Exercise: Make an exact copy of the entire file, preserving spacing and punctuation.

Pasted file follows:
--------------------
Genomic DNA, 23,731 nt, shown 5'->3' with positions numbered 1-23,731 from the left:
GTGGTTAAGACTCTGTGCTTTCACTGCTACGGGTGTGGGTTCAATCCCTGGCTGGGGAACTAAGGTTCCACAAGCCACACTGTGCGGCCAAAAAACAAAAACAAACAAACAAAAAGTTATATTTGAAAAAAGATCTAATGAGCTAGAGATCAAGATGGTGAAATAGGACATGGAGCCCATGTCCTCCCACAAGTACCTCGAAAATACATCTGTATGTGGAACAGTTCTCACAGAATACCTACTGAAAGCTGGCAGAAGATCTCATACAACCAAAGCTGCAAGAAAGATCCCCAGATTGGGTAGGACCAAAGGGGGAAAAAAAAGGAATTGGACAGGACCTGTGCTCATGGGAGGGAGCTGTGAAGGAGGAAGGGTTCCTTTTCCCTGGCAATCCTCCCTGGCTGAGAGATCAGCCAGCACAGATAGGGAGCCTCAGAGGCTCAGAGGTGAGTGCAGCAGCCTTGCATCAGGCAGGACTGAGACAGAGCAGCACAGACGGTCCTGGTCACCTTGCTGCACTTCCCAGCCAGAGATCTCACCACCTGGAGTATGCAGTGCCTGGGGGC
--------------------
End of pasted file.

Genomic DNA, 23,731 nt, shown 5'->3' with positions numbered 1-23,731 from the left:
GTGGTTAAGACTCTGTGCTTTCACTGCTACGGGTGTGGGTTCAATCCCTGGCTGGGGAACTAAGGTTCCACAAGCCACACTGTGCGGCCAAAAAACAAAAACAAACAAACAAAAAGTTATATTTGAAAAAAGATCTAATGAGCTAGAGATCAAGATGGTGAAATAGGACATGGAGCCCATGTCCTCCCACAAGTACCTCGAAAATACATCTGTATGTGGAACAGTTCTCACAGAATACCTACTGAAAGCTGGCAGAAGATCTCATACAACCAAAGCTGCAAGAAAGATCCCCAGATTGGGTAGGACCAAAGGGGGAAAAAAAAGGAATTGGACAGGACCTGTGCTCATGGGAGGGAGCTGTGAAGGAGGAAGGGTTCCTTTTCCCTGGCAATCCTCCCTGGCTGAGAGATCAGCCAGCACAGATAGGGAGCCTCAGAGGCTCAGAGGTGAGTGCAGCAGCCTTGCATCAGGCAGGACTGAGACAGAGCAGCACAGACGGTCCTGGTCACCTTGCTGCACTTCCCAGCCAGAGATCTCACCACCTGGAGTATGCAGTGCCTGGGGGC